Alicia Keys has come under fire for her #nomakeup revolution.
At the time, she said that going out without make-up had left her feeling empowered and more like herself.
“I don't want to cover up anymore,” she admitted. “Not my face, not my mind, not my soul, not my thoughts, not my dreams, not my struggles, not my emotional growth.
Since then, we’ve seen Keys appear on The Voice US without any make-up – and, when she stepped out on the red carpet at the MTV VMAs, it was clear that she had, once again, refused to cover up.
Many responded positively to the ‘radical’ beauty decision, praising Keys for reminding young girls that “it’s beautiful to be yourself” – and that makeup is optional, depending on people’s own preferences.
However not everyone was pleased with the 35-year-old’s personal choices.
As a result, she has since come under attack on social media, with many accusing her of taking the #nomakeup movement "too far".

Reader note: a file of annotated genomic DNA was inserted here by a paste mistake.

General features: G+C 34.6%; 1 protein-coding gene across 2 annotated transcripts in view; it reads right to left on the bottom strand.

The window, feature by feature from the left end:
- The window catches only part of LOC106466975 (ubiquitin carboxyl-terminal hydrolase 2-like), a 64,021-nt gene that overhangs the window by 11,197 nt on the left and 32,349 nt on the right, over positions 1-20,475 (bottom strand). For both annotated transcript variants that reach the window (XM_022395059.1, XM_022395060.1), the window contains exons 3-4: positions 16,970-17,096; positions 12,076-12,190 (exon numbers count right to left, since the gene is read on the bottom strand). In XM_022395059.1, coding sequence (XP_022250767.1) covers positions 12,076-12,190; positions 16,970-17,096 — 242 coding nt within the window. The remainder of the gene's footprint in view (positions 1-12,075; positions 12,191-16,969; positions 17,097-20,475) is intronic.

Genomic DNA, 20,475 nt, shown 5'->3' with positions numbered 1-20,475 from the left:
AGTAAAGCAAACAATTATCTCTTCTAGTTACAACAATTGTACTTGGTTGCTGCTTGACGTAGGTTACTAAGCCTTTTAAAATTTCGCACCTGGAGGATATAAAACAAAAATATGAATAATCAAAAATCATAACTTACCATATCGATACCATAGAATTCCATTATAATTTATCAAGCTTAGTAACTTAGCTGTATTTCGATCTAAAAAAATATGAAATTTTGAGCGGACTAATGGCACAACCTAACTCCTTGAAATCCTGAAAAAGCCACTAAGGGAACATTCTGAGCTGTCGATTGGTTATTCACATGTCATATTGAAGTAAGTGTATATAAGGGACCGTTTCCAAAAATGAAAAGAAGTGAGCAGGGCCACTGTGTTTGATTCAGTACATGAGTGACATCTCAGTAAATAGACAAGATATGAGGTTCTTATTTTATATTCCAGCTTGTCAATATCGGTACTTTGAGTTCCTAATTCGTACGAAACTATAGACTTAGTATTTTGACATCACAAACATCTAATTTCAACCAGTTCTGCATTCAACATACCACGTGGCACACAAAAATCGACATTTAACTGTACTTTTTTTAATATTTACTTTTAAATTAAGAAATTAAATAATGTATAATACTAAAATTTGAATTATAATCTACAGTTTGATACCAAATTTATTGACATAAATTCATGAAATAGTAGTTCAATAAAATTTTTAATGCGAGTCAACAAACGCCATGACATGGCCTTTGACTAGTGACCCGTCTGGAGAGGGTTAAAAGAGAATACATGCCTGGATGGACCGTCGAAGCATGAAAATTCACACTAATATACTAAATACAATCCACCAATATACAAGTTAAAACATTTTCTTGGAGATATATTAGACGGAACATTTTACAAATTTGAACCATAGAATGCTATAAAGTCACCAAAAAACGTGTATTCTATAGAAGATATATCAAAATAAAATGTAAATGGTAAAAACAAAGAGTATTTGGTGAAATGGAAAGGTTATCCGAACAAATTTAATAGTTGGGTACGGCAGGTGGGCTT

Others suggested that it was time for Keys to at least wear some light make-up, while several social media users even accused her of lying about her “imaginary” beauty regime.
Keys has since taken to Twitter to respond to the negative comments being made about her.
However, rather than enter into an angry debate, she decided to keep her message as light and positive in tone as possible.
Sharing a photo of herself blowing a kiss, she wrote: “Y'all, me choosing to be make-up free doesn't mean I'm anti-makeup. Do you!”
Her message was clear; make-up should be optional, and nobody should ever be made to feel like they must or must not wear it.
Her husband Swizz Beatz echoed the sentiment on Instagram.
“Somebody sitting home mad because somebody didn’t wear makeup on their face,” he said. “[But it’s] not your face. You can do whatever you want to do.
"She didn’t tell y’all to wear no makeup. She’s just not vibing with the makeup all the way 100 percent.”
It is worth pointing out that nobody has mentioned the fact that almost every single male celebrity who attended the MTV VMA's alongside Keys also chose to go bare-faced.
Perhaps the #nomakeup revolution will serve as an important reminder about double standards, and open up a wider conversation about the different ways in which men and women are judged by society.